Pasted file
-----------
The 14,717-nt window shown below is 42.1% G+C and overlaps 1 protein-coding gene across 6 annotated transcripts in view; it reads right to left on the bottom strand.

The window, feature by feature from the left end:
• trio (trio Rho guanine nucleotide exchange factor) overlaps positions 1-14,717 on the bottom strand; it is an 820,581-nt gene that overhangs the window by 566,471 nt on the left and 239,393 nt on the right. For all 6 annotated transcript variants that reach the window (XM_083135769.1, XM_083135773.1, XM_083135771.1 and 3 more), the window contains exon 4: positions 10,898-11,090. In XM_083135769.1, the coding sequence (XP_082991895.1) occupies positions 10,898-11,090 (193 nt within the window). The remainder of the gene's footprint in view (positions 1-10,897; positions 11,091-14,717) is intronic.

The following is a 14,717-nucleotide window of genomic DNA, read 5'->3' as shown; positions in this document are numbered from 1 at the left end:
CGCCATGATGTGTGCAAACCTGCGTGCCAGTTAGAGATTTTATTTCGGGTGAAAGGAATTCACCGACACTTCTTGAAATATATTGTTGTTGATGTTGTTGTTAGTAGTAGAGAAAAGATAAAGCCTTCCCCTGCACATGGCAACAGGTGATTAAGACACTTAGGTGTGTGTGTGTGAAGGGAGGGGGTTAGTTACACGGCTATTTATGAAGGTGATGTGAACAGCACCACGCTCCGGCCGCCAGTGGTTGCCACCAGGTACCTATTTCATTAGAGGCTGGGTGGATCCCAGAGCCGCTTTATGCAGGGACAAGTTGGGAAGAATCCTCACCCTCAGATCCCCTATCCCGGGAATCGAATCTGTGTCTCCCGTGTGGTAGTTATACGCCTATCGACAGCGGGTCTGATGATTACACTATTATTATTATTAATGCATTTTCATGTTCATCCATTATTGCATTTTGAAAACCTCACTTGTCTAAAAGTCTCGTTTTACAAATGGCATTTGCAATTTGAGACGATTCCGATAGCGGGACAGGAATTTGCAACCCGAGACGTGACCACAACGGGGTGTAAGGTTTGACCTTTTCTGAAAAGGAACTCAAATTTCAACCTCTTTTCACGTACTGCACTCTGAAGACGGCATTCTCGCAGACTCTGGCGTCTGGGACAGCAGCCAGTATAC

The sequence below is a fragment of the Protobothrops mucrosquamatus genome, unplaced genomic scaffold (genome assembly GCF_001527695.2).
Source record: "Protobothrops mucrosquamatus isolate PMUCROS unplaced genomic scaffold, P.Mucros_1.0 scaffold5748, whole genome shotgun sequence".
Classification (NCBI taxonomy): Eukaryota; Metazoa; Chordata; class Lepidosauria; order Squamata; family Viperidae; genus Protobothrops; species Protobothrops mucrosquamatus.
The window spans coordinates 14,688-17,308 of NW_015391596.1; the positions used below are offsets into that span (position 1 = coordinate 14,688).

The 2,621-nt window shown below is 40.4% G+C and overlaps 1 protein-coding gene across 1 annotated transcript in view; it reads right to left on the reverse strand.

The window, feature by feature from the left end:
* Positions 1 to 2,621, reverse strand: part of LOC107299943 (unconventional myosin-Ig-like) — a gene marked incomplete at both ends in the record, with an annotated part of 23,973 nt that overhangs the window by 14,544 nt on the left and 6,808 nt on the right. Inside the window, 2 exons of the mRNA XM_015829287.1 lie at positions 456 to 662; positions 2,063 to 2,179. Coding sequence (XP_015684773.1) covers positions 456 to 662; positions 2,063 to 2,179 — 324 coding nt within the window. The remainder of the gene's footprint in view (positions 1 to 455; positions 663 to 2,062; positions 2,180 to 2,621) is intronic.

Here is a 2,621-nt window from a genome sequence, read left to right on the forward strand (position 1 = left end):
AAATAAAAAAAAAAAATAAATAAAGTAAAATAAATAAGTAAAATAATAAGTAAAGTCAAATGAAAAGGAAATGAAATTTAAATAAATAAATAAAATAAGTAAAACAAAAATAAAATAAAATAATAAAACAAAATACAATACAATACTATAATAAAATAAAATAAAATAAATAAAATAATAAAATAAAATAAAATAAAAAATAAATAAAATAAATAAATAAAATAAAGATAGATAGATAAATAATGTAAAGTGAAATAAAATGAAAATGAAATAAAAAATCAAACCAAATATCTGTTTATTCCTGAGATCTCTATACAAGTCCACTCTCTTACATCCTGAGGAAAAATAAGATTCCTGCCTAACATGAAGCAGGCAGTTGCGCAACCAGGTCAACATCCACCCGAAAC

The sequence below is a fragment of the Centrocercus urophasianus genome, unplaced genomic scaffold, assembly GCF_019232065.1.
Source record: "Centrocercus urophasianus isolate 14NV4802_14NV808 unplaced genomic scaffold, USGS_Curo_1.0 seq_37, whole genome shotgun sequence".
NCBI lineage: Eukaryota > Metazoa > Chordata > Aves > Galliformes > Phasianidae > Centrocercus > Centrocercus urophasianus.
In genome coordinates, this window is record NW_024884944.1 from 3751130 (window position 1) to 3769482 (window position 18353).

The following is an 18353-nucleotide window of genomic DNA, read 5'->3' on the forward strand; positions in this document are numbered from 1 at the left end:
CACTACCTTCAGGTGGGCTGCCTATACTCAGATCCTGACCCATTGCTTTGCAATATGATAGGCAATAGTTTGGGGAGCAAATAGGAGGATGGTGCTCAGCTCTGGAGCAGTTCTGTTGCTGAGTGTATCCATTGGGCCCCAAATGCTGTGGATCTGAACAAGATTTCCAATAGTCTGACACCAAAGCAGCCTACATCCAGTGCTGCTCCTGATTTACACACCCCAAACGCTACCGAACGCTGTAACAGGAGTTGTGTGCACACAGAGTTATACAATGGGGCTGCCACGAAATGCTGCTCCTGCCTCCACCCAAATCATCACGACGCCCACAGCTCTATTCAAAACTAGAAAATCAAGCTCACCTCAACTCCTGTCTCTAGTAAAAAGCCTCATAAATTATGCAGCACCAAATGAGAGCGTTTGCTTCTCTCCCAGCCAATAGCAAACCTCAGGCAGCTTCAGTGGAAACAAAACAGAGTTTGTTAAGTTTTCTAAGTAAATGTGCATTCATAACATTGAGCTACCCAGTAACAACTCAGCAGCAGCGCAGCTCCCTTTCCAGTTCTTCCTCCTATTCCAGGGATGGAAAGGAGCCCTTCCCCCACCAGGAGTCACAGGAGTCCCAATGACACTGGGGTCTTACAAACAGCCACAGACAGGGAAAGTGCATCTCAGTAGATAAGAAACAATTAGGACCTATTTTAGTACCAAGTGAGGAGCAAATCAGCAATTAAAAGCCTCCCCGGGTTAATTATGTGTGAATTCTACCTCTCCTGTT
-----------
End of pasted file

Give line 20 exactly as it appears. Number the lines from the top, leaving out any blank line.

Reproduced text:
CACTACCTTCAGGTGGGCTGCCTATACTCAGATCCTGACCCATTGCTTTGCAATATGATAGGCAATAGTTTGGGGAGCAAATAGGAGGATGGTGCTCAGCTCTGGAGCAGTTCTGTTGCTGAGTGTATCCATTGGGCCCCAAATGCTGTGGATCTGAACAAGATTTCCAATAGTCTGACACCAAAGCAGCCTACATCCAGTGCTGCTCCTGATTTACACACCCCAAACGCTACCGAACGCTGTAACAGGAGTTGTGTGCACACAGAGTTATACAATGGGGCTGCCACGAAATGCTGCTCCTGCCTCCACCCAAATCATCACGACGCCCACAGCTCTATTCAAAACTAGAAAATCAAGCTCACCTCAACTCCTGTCTCTAGTAAAAAGCCTCATAAATTATGCAGCACCAAATGAGAGCGTTTGCTTCTCTCCCAGCCAATAGCAAACCTCAGGCAGCTTCAGTGGAAACAAAACAGAGTTTGTTAAGTTTTCTAAGTAAATGTGCATTCATAACATTGAGCTACCCAGTAACAACTCAGCAGCAGCGCAGCTCCCTTTCCAGTTCTTCCTCCTATTCCAGGGATGGAAAGGAGCCCTTCCCCCACCAGGAGTCACAGGAGTCCCAATGACACTGGGGTCTTACAAACAGCCACAGACAGGGAAAGTGCATCTCAGTAGATAAGAAACAATTAGGACCTATTTTAGTACCAAGTGAGGAGCAAATCAGCAATTAAAAGCCTCCCCGGGTTAATTATGTGTGAATTCTACCTCTCCTGTT